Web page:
A new report from Lloyd’s found that consumers appreciate the convenience of sharing economy businesses. Not of all them offer insurance, however, and many consumers prefer that they do.
The report surveyed 5,000 consumers from the US, the UK, and China. Lloyd’s also got the perspective of employees from 30 sharing economy start-ups, asking them about their thoughts on insurance.
According to the report, 58% of consumers in the US and the UK said that sharing economy platforms are too risky to use. The report suggested that only by having insurance can sharing economy businesses put consumers’ worries to rest. Some firms – like Uber and Airbnb – have recognized this, and have insurance policies in place. For example, Airbnb's Host Protection Insurance program provides home sharing hosts with protection against third party claims of property damage or bodily injury up to $1 million.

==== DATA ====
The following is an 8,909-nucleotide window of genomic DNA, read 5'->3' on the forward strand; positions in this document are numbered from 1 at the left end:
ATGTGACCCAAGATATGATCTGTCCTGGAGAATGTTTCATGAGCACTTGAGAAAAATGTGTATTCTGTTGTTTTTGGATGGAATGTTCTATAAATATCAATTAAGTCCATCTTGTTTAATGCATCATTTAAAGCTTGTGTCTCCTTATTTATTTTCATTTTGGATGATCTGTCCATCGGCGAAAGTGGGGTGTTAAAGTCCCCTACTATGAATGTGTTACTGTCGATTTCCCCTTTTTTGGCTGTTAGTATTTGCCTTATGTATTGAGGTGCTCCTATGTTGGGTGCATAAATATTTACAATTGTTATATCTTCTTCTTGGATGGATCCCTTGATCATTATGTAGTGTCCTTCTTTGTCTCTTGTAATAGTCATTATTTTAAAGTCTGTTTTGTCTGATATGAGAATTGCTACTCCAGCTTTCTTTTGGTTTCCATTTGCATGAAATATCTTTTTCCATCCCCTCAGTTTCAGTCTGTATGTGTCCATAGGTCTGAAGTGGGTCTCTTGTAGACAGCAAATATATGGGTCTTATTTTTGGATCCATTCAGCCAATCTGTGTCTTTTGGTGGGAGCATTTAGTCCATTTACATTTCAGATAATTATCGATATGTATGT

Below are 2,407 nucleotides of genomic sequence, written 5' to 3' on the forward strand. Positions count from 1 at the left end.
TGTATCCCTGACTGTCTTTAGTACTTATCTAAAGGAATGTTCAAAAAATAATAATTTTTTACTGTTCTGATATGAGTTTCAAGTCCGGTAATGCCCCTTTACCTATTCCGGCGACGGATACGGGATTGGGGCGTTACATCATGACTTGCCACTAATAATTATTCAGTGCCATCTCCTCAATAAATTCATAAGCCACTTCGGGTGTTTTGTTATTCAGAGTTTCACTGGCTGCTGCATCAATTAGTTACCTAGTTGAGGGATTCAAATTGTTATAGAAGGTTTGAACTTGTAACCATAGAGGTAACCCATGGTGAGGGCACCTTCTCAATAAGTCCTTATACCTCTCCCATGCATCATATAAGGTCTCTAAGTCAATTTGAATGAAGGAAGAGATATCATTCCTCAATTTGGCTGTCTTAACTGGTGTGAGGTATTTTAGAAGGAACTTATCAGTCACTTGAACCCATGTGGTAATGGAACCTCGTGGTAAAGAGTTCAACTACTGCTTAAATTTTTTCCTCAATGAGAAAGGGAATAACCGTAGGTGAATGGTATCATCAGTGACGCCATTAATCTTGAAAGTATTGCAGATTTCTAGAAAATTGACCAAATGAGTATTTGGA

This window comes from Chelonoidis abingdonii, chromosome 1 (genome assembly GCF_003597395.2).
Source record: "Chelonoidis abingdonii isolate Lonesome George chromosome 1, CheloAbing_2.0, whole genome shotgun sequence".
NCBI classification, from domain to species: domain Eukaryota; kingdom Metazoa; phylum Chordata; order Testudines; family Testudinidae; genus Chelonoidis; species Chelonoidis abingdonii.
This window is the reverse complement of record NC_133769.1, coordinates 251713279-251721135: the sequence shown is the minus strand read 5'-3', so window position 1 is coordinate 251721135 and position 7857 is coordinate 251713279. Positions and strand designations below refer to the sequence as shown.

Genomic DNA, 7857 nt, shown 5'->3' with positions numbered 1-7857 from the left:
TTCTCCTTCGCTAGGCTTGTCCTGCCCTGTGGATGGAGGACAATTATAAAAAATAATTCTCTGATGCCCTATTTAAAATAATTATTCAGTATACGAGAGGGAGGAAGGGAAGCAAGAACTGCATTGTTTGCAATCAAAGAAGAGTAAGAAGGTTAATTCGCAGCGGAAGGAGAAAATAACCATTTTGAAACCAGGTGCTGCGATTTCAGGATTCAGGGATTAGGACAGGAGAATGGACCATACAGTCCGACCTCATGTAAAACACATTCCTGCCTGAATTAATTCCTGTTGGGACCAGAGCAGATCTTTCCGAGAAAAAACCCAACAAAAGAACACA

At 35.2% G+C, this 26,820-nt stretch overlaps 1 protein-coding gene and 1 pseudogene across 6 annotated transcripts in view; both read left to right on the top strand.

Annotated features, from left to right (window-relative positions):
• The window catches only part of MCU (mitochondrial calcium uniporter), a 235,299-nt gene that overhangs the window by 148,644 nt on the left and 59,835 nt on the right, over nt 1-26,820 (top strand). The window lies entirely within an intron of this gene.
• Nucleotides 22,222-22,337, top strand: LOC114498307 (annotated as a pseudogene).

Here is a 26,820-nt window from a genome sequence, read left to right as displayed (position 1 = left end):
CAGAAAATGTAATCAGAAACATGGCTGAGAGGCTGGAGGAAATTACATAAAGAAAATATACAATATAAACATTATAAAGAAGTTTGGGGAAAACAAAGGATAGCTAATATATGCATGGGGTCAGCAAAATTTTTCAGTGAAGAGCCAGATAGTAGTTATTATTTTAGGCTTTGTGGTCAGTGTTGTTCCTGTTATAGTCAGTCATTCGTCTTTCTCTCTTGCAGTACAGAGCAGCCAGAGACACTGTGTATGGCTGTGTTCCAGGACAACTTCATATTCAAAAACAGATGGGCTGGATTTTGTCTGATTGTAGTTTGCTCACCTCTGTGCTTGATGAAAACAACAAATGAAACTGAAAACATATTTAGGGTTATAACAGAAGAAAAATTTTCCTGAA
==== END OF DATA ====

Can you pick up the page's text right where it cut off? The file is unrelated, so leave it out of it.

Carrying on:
“Insurance couldn’t be more important for companies like this,” Chris Moore, deputy head of casualty for Lloyd’s syndicate Apollo 1969, explained to Fast Company. “As soon as you start asking people to share their time, share the things that are most important to them, you need insurance to provide that trust factor.”
The lack of insurance appears to be a deal breaker for most consumers, the survey found; 71% of consumers from the US, the UK, and China said that they are more likely to use sharing economy services if insurance was available. Similarly, 70% of the survey’s consumer respondents said that they would be more likely to share their home or other assets if start-up platforms provided insurance.
While insurance can be a big plus for sharing economy businesses, the issue of liability continues to be a divisive topic.
Many of the sharing economy platforms that participated in the survey – 78% of them – believe they will attract more customers if they offer insurance, but are hesitant to take on the responsibilities that insurance implies. 53% of sharing platform employees also said that consumers are responsible if something ever goes wrong, while 27% said that the host/driver/provider is at fault. Only 20% of the employees said they should have to own up to any risks and damages that arise.
On the consumer side, 53% said that sharing platforms are responsible in the event of risk, while 32% said that providers should be put on the hook when something goes wrong.